The government permits 100% foreign direct investment (FDI) in the gems and jewellery sector under the automatic route. The sector is the second largest foreign exchange earner in India. It plays a significant role in the economy, representing 7% of gross domestic product and 15% of total merchandise exports. In 2022-23, overall gem and jewellery exports increased by 2.48% to USD39.3 billion from USD37.5 billion in 2021-22. The sector significantly contributed to India’s total exports of USD419 billion and growth of 44% from 2020 to 2021.
The government has supported the industry, making it the world’s largest cutting and polishing centre for diamonds and a major exporter. Surat, a city in Gujarat is home to more than 450 manufacturers, importers and exporters making it the global jewellery manufacturing hub. In November 2023, the city will open the Surat Diamond Bourse, a diamond trading hub spread across 35.54 acres providing state-of-the-art infrastructure for manufacturing and trading. It will promote the import, export and trading of Indian diamonds, gems and jewellery.
To boost the sector, the government has reduced the import duty on cut and polished diamonds from 7.5% to 5% and the import of sawn diamonds is no longer dutiable. Other government schemes offer 90% assistance to set up common production and processing centres, design centres and testing facilities. Association marketing hubs and exhibition centres also receive subsidies of up to 80% of project costs. The Emergency Credit Line Guarantee Scheme for micro, small and medium enterprises has been extended to 2023, the government recognising that more than 90% of entities in the sector fall into this category.
India exports 75% of the world’s polished diamonds, and 29% of the world’s current supply of jewellery is of Indian origin. This is the result of low costs and the availability of high-skilled labour. The domestic market supports more than 300,000 entities, mostly small players. It was valued at USD75 billion in 2017 and is expected to reach USD100 billion by 2025.
The diamond industry is labour-intensive, employing some 4.5 million workers. It is one of the fastest-growing sectors and is highly export-oriented. The availability of low-cost, highly skilled labour has attracted major business groups to invest in India. As an example, the International Institute of Diamond Grading and Research, part of the De Beers group of companies has invested USD15 million in a diamond grading and testing centre in Surat. The group has announced that the centre will also provide education opportunities covering essential industry subjects.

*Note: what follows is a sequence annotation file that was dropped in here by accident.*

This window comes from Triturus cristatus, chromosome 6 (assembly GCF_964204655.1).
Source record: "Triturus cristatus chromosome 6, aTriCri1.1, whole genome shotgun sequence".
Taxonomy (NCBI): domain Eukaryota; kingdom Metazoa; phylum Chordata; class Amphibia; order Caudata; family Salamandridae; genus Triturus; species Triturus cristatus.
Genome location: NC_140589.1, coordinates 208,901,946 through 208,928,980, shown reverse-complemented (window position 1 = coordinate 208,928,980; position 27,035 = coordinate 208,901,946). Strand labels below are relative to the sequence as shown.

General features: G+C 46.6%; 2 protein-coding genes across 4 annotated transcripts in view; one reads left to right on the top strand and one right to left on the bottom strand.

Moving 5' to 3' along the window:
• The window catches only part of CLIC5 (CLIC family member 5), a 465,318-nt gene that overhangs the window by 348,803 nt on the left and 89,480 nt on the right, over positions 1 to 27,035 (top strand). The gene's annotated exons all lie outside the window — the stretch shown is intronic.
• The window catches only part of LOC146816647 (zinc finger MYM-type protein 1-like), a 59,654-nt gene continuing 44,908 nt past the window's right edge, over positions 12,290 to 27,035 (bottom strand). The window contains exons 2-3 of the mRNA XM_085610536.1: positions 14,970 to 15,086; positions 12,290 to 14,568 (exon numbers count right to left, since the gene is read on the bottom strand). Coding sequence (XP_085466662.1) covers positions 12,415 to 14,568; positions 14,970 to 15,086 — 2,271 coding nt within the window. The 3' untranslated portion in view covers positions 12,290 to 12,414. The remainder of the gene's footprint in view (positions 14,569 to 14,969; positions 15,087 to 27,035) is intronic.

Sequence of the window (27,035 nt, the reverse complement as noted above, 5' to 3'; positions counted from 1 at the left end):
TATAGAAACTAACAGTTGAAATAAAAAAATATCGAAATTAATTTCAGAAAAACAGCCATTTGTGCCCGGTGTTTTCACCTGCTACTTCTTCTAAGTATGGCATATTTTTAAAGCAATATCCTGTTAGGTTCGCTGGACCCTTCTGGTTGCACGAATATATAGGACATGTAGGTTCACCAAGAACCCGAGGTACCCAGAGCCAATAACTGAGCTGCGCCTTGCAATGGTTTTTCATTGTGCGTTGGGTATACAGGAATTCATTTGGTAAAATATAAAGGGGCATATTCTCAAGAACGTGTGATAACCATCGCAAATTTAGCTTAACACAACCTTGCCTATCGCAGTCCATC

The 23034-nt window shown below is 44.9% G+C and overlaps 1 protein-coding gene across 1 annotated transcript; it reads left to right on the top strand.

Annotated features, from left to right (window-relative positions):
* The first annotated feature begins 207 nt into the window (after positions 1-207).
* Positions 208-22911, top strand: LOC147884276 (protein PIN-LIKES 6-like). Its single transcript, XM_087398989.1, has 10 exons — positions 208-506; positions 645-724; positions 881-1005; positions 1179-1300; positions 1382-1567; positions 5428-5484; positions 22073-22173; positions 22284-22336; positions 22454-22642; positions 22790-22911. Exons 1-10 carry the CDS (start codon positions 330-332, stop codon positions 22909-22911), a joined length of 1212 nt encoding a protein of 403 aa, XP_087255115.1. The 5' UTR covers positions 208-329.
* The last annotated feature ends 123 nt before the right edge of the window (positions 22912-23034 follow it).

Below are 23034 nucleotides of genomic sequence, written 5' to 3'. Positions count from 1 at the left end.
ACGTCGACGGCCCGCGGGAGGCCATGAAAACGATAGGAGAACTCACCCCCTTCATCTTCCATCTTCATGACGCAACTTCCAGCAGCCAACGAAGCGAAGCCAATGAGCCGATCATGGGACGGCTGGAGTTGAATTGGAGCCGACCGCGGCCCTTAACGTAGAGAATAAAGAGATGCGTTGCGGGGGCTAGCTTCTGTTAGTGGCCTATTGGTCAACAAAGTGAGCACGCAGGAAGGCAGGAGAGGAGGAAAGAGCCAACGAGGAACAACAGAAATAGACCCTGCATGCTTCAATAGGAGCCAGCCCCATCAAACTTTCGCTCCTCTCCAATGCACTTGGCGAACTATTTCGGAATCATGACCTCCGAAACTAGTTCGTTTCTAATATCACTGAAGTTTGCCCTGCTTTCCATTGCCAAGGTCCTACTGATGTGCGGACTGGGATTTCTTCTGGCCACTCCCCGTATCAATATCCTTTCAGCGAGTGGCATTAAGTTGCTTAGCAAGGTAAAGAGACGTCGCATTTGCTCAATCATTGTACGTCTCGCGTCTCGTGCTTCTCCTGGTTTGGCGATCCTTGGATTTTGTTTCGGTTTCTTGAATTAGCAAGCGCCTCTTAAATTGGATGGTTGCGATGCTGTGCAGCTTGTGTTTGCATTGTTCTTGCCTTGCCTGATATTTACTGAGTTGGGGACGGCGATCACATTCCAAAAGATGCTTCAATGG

With its potential for growth and adding value, the gems and jewellery sector has been designated a focus area for export promotion by the government. The industry can thus take advantage of the various measures to encourage investment and to upgrade technology and skills as it promotes “Brand India” in the international market.
During the past five years, the market for lab-grown diamonds has expanded rapidly. The government has given a five-year research grant of INR2.4 billion (USD29 million) to the Indian Institute of Technology in Madras to develop indigenous technology for producing such diamonds. In the interim, the duty on the import of seeds used in manufacturing lab-grown diamonds has been abolished.
With 100% allowable FDI and reforms to the ease of setting up business in India, foreign investors in the jewellery sector will find it opportune to expand their bases locally and for luxury brands in the jewellery sector to open flagship stores. Recently, the US luxury jewellery brand Tiffany & Co opened its first store in India.
India is on its way to becoming the world’s fastest-growing economy. The government’s Make in India initiative has launched a number of reforms encouraging FDI, fostering business and ridding the business environment of outdated policies and regulations. These are designed to align with the parameters of the World Bank Index. According to this metric, India ranks number 63 in the world for the Ease of Doing Business, moving up from 142 in 2014. The gems and jewellery industry plays an important role in the Indian economy especially as it is a major contributor to the total foreign reserves of the country.
Rohit Jain is the managing partner and Apeksha Lodha is a partner at Singhania & Co.
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